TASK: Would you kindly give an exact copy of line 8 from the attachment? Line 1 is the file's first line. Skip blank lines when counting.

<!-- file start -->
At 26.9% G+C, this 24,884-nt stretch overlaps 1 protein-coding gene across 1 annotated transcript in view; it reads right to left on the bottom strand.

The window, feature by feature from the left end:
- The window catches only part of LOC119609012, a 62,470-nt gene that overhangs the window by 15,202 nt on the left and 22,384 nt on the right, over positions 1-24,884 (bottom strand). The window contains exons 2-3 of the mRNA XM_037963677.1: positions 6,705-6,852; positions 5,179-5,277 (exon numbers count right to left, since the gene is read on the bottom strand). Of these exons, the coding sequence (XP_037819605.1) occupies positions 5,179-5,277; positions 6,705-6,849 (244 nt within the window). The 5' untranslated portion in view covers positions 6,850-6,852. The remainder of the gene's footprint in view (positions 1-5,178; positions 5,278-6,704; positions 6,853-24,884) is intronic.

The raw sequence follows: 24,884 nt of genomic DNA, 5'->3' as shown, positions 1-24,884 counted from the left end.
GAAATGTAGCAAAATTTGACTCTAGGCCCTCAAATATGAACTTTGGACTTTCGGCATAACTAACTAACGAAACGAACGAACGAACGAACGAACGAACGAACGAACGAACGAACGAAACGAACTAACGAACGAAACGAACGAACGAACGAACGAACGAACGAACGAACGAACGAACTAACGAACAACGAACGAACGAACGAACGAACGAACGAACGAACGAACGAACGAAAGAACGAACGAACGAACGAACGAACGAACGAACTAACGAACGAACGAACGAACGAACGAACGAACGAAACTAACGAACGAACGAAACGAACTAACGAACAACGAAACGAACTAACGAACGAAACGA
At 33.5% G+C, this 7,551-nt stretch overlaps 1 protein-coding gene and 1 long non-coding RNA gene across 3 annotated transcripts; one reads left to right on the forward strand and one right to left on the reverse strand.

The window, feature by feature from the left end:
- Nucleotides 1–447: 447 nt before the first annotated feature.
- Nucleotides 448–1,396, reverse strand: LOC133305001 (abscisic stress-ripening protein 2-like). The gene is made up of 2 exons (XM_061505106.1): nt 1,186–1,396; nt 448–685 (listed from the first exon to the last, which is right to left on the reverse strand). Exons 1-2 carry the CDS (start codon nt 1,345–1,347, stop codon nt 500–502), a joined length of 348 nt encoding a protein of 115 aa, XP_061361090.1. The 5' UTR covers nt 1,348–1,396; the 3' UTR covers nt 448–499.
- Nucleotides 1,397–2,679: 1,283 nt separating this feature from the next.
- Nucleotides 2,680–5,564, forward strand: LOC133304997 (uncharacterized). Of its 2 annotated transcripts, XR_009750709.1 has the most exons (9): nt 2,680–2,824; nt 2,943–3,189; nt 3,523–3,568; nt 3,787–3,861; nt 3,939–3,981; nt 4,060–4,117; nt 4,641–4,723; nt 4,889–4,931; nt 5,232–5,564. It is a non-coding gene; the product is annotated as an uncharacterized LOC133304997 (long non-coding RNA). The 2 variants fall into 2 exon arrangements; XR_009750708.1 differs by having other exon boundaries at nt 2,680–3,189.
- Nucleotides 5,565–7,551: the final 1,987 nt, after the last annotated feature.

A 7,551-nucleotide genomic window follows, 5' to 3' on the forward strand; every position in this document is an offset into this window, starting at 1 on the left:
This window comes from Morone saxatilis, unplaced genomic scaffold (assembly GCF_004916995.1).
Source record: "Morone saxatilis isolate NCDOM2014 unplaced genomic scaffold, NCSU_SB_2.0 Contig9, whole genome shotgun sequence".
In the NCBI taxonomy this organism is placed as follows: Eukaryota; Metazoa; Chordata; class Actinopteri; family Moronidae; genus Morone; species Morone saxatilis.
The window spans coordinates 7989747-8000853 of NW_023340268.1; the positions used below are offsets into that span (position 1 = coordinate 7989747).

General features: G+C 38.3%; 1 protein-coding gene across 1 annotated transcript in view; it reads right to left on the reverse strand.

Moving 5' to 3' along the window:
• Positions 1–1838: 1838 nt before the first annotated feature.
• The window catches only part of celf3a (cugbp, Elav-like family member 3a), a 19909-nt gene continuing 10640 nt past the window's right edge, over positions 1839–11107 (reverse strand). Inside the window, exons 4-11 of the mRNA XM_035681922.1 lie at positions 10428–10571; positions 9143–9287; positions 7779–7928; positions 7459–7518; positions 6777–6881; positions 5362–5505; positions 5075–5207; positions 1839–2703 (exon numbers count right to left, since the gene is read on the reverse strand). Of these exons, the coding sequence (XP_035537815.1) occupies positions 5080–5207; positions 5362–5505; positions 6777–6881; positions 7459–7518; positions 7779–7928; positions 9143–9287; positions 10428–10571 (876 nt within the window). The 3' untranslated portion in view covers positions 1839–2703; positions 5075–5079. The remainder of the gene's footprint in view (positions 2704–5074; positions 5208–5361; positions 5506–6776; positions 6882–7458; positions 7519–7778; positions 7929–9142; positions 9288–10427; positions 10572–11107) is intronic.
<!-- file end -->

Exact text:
- Nucleotides 1–447: 447 nt before the first annotated feature.